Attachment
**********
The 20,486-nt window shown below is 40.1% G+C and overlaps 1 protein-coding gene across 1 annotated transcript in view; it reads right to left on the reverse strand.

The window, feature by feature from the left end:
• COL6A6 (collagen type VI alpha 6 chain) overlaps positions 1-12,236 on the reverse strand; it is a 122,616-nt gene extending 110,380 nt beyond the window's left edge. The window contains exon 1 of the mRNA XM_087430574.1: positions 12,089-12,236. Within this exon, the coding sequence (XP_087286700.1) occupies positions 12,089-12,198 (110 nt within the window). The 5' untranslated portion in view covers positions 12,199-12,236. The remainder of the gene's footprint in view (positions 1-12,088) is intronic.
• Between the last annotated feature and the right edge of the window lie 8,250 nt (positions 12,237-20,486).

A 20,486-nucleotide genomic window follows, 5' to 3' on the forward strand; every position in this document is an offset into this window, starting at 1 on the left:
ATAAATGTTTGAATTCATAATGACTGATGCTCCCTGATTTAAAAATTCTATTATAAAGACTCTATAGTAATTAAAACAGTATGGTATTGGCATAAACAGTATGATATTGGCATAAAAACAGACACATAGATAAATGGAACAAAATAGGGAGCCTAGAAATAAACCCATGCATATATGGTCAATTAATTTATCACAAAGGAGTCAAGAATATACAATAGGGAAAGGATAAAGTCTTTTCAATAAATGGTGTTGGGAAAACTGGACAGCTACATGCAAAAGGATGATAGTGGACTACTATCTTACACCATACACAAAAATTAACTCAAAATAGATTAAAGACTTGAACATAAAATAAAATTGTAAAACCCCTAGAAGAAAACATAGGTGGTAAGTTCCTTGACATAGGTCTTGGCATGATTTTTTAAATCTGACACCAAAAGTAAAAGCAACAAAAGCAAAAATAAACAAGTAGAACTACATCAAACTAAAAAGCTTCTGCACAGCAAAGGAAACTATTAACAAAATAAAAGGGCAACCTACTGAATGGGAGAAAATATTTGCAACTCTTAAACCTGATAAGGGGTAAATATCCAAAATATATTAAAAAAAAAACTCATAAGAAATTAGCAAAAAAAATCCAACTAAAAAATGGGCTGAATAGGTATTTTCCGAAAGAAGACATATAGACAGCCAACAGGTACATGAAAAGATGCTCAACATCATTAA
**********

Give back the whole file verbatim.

The 20,486-nt window shown below is 40.1% G+C and overlaps 1 protein-coding gene across 1 annotated transcript in view; it reads right to left on the reverse strand.

The window, feature by feature from the left end:
• COL6A6 (collagen type VI alpha 6 chain) overlaps positions 1-12,236 on the reverse strand; it is a 122,616-nt gene extending 110,380 nt beyond the window's left edge. The window contains exon 1 of the mRNA XM_087430574.1: positions 12,089-12,236. Within this exon, the coding sequence (XP_087286700.1) occupies positions 12,089-12,198 (110 nt within the window). The 5' untranslated portion in view covers positions 12,199-12,236. The remainder of the gene's footprint in view (positions 1-12,088) is intronic.
• Between the last annotated feature and the right edge of the window lie 8,250 nt (positions 12,237-20,486).

A 20,486-nucleotide genomic window follows, 5' to 3' on the forward strand; every position in this document is an offset into this window, starting at 1 on the left:
ATAAATGTTTGAATTCATAATGACTGATGCTCCCTGATTTAAAAATTCTATTATAAAGACTCTATAGTAATTAAAACAGTATGGTATTGGCATAAACAGTATGATATTGGCATAAAAACAGACACATAGATAAATGGAACAAAATAGGGAGCCTAGAAATAAACCCATGCATATATGGTCAATTAATTTATCACAAAGGAGTCAAGAATATACAATAGGGAAAGGATAAAGTCTTTTCAATAAATGGTGTTGGGAAAACTGGACAGCTACATGCAAAAGGATGATAGTGGACTACTATCTTACACCATACACAAAAATTAACTCAAAATAGATTAAAGACTTGAACATAAAATAAAATTGTAAAACCCCTAGAAGAAAACATAGGTGGTAAGTTCCTTGACATAGGTCTTGGCATGATTTTTTAAATCTGACACCAAAAGTAAAAGCAACAAAAGCAAAAATAAACAAGTAGAACTACATCAAACTAAAAAGCTTCTGCACAGCAAAGGAAACTATTAACAAAATAAAAGGGCAACCTACTGAATGGGAGAAAATATTTGCAACTCTTAAACCTGATAAGGGGTAAATATCCAAAATATATTAAAAAAAAAACTCATAAGAAATTAGCAAAAAAAATCCAACTAAAAAATGGGCTGAATAGGTATTTTCCGAAAGAAGACATATAGACAGCCAACAGGTACATGAAAAGATGCTCAACATCATTAA